Heh is you ever see me practise, im often slapping the staff away from my body when a move goes wrong and im in peril. ubblol


O.B.E.S.E.

Owned by Mynci!

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squid
BRONZE Member since Mar 2017

squid

sanguine
Location: sur

Total posts: 382
Posted: Written by: Enkeli


I hope this isn't a repeat post, and sorry if it's in the wrong place!!

I'm a bit worried!! I recently got some fire poi and want to spin them as part of my end-of-year project on Circus which is in two weeks. (the project is a big year long thing we do at Rudolf Steiner/Waldorf schools and is very important for passing our steiner certificate). I've spun my comet poi for a while and can link several moves but not all that many (I'm not very quick at picking up new ones), and sometimes the poi hit me, but I rarely get tangled on the moves I know. How can I tell if it would be dangerous for me to spin fire poi? Also, does anyone have any tips for choreographing? At the moment I just stand there and spin them, can't think of any way to move apart from walking forward and back and turning round!!!



I dont blame you for being worried. I would be more concerned if you werent. However, even with as much preparedness as you can think of, the first time you ever light up, you will probably forget half of the moves and choreography you were planning on.

Try doing it according the Bovril's advice. But I would also advise you to light up first in the daytime, and just become familiar with it. You cant expect to jump into routines that you do with socks with the same familiarity, when its blazing and smoking and generally barking all around you.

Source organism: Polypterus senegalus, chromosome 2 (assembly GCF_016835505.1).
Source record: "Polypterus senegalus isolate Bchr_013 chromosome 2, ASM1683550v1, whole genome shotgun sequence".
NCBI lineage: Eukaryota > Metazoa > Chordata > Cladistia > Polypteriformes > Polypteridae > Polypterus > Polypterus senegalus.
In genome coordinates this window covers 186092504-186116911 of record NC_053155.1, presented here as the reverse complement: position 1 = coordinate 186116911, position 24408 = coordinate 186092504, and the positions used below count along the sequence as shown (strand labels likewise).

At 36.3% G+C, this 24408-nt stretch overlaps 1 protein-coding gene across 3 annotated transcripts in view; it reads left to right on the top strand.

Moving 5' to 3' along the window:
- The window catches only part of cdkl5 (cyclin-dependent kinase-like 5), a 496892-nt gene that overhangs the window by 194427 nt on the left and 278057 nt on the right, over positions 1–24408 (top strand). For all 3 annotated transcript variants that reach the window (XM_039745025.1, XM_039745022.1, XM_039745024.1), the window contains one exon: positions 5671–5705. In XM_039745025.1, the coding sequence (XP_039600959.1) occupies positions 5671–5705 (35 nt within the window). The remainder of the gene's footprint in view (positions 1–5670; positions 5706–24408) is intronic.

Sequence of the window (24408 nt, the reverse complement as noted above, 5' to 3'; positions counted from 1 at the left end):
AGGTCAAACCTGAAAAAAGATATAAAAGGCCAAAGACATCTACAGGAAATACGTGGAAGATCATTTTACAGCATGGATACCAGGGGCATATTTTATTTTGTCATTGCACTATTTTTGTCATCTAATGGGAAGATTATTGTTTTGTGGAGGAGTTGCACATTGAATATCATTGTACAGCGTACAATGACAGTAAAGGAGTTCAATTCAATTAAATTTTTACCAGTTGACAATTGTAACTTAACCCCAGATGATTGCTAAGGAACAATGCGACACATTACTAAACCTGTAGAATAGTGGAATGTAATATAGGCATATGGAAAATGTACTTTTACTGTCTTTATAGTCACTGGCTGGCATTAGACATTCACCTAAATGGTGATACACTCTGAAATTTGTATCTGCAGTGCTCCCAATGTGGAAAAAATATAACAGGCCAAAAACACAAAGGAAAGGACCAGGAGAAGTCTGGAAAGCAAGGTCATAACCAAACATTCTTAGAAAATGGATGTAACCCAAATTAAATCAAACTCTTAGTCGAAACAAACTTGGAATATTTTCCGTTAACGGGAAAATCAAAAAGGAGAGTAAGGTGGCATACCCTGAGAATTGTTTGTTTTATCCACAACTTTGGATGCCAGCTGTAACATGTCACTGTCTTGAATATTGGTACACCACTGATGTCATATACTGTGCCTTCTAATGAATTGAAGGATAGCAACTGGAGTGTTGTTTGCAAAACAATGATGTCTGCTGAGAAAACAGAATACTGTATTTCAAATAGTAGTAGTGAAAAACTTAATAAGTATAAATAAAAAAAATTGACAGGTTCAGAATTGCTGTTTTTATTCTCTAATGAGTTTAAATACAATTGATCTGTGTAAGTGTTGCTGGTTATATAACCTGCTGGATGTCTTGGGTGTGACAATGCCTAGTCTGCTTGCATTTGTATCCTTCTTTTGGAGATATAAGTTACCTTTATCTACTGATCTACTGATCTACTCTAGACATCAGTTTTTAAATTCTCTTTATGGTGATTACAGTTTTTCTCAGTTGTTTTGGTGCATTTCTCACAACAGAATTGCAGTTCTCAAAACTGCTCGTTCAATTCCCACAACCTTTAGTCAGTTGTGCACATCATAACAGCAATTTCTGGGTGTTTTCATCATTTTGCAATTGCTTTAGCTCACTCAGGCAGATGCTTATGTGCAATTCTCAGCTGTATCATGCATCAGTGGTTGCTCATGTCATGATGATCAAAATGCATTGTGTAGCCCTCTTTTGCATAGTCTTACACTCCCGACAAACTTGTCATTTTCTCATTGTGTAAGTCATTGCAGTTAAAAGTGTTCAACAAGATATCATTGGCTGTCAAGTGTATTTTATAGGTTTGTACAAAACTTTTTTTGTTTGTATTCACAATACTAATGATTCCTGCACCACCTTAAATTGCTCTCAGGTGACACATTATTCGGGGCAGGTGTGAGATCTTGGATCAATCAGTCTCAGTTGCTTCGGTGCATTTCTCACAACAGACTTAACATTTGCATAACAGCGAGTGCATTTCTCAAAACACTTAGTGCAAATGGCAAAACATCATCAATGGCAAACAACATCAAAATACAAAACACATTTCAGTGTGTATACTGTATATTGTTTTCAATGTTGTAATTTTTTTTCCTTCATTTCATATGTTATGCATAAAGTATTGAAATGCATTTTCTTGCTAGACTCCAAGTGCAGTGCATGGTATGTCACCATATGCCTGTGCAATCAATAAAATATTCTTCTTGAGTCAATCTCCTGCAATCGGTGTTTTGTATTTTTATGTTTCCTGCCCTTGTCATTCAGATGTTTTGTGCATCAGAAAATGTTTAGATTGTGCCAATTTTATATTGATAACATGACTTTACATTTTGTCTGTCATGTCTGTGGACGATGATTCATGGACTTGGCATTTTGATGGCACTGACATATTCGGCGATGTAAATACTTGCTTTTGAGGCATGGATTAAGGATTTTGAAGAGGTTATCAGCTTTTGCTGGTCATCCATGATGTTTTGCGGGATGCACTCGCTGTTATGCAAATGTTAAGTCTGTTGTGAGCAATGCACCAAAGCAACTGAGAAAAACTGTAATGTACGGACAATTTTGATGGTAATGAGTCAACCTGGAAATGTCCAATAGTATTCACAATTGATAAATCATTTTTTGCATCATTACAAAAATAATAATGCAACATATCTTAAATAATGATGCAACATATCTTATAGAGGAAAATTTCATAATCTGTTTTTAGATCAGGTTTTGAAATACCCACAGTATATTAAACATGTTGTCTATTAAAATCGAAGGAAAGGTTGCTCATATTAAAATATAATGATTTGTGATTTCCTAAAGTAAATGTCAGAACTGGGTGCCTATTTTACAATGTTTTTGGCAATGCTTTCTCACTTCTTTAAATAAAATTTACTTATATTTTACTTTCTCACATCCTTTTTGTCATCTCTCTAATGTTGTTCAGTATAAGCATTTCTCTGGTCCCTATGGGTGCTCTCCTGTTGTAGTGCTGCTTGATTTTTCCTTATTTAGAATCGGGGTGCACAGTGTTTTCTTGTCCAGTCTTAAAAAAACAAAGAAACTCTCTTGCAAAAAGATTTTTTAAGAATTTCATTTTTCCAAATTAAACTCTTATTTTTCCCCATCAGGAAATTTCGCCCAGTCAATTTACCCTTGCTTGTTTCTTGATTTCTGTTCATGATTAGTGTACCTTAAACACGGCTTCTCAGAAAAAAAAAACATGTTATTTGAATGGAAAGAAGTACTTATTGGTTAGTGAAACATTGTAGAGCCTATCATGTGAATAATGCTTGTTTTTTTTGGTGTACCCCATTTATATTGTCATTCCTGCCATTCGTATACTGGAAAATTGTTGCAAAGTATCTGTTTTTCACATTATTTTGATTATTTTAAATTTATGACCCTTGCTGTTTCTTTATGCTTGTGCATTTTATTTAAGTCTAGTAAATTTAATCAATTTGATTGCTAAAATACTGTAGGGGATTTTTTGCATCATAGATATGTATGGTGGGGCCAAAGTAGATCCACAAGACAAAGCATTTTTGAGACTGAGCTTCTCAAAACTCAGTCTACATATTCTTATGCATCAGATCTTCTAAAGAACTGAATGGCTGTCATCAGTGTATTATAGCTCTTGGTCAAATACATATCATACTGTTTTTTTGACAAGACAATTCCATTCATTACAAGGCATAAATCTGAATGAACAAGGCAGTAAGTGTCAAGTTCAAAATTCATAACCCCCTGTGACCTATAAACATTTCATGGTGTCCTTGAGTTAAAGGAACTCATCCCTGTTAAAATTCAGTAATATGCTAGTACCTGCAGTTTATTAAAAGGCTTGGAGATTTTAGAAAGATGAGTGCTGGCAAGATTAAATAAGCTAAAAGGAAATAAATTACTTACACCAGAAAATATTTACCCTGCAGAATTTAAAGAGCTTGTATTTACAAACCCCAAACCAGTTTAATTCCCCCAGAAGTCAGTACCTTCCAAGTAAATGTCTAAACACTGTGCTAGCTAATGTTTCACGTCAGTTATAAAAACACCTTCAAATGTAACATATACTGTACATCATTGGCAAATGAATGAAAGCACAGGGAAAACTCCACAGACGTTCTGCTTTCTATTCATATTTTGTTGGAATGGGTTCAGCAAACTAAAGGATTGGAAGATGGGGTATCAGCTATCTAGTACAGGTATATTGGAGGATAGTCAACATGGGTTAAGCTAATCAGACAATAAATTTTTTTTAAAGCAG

It will come, but I wouldn't rush it just to make it in time for your event. You will want to stick with it for longer than that one thing, so why not ease yourself into it. It would be sad if you had an accident on the first try and were scared away from it for good.

btw: its not a bad thing to be scared of fire. Its not a teddy bear, after all. Its beautiful, but has a nasty temperment.


"to a man whose only tool is a hammer, the whole world looks like a nail." Abraham Maslow

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pricklyleaf
SILVER Member since Mar 2005

pricklyleaf

with added berries
Location: Manchester

Total posts: 1365
Posted:It really bugs me when people say that you WILL get burned when fire spinning. I've been spinning fire for 5 years now, and not once have I burned myself, and I've only singed hairs about 5 or 6 times.

How? I stay within my limits when I spin fire. I don't do wraps with fire. I don't do moves that I'm not confident with fire.

I know many spinners who are the same and have never burned themselves.

You can choose to be sensible and lower the risk of hurting yourself. Or you can choose not to be.

Anyway, back on topic.